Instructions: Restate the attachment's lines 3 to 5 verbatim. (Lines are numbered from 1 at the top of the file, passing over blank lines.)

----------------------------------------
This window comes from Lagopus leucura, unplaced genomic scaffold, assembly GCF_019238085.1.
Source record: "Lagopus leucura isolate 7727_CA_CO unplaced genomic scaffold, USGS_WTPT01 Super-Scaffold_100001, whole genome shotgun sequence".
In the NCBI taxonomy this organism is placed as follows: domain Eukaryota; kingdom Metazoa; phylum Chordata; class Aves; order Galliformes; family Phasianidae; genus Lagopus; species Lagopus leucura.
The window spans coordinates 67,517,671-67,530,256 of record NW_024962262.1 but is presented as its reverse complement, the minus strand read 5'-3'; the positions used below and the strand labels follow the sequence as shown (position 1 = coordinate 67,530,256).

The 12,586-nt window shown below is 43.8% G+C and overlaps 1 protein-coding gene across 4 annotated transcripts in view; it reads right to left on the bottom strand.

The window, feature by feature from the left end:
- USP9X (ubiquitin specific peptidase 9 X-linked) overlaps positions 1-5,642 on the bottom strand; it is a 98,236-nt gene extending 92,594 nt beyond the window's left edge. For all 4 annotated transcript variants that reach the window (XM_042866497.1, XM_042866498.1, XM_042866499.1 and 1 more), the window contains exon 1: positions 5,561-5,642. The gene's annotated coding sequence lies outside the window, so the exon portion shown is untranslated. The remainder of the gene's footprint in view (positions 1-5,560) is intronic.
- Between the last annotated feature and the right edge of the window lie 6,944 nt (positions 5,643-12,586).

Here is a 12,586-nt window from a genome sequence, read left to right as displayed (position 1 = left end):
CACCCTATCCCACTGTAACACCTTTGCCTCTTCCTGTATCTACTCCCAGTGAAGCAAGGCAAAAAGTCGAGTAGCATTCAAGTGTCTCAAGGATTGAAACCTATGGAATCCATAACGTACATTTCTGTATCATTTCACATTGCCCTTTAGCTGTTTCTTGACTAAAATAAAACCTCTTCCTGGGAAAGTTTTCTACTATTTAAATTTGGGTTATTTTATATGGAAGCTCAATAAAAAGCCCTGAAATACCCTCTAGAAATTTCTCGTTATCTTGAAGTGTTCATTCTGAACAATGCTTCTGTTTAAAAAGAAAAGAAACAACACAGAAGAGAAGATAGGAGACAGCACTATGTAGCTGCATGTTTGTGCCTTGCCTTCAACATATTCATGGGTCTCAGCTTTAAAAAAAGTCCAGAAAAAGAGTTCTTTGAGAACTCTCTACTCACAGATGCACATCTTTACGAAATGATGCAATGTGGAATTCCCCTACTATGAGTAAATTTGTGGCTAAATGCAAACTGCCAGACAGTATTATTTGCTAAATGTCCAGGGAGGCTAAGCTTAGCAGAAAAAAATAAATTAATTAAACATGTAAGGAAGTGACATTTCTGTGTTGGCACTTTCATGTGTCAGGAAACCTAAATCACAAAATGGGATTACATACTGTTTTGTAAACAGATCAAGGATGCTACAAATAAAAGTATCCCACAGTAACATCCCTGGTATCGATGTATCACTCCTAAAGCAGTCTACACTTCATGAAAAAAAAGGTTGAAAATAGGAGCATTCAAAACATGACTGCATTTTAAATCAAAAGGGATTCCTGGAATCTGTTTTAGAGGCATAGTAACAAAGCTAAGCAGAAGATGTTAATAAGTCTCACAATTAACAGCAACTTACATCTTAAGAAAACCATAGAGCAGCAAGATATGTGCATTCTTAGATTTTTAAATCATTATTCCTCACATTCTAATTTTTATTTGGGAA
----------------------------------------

In the NCBI taxonomy this organism is placed as follows: domain Eukaryota; kingdom Metazoa; phylum Chordata; class Aves; order Galliformes; family Phasianidae; genus Lagopus; species Lagopus leucura.
The window spans coordinates 67,517,671-67,530,256 of record NW_024962262.1 but is presented as its reverse complement, the minus strand read 5'-3'; the positions used below and the strand labels follow the sequence as shown (position 1 = coordinate 67,530,256).

The 12,586-nt window shown below is 43.8% G+C and overlaps 1 protein-coding gene across 4 annotated transcripts in view; it reads right to left on the bottom strand.